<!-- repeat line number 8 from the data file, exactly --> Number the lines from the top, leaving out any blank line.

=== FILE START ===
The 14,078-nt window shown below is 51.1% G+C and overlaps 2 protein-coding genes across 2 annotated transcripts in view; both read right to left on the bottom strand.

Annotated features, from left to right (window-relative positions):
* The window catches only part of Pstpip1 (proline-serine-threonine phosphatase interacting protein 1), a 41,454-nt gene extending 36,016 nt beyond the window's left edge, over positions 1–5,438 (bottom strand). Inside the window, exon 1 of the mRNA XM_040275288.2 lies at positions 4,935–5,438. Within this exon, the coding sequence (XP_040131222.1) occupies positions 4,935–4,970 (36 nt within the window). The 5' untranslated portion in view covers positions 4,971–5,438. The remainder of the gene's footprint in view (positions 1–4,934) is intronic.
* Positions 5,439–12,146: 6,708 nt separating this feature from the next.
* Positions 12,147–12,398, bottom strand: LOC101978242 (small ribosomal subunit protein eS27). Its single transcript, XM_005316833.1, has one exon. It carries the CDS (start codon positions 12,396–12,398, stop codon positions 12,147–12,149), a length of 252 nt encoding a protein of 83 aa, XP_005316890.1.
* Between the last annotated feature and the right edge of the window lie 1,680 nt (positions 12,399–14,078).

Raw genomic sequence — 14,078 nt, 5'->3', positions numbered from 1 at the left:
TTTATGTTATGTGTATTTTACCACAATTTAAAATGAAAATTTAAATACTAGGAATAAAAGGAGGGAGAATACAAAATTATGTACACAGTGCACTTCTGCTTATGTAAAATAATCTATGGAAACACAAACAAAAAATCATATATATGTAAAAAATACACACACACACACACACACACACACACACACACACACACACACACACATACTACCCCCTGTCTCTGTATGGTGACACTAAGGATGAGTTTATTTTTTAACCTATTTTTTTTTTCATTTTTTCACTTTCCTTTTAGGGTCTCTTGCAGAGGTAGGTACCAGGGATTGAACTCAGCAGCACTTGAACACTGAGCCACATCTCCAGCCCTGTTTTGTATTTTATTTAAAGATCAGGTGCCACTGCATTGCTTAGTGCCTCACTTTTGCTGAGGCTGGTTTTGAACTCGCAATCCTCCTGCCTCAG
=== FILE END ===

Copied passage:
TTTATGTTATGTGTATTTTACCACAATTTAAAATGAAAATTTAAATACTAGGAATAAAAGGAGGGAGAATACAAAATTATGTACACAGTGCACTTCTGCTTATGTAAAATAATCTATGGAAACACAAACAAAAAATCATATATATGTAAAAAATACACACACACACACACACACACACACACACACACACACACACACACACATACTACCCCCTGTCTCTGTATGGTGACACTAAGGATGAGTTTATTTTTTAACCTATTTTTTTTTTCATTTTTTCACTTTCCTTTTAGGGTCTCTTGCAGAGGTAGGTACCAGGGATTGAACTCAGCAGCACTTGAACACTGAGCCACATCTCCAGCCCTGTTTTGTATTTTATTTAAAGATCAGGTGCCACTGCATTGCTTAGTGCCTCACTTTTGCTGAGGCTGGTTTTGAACTCGCAATCCTCCTGCCTCAG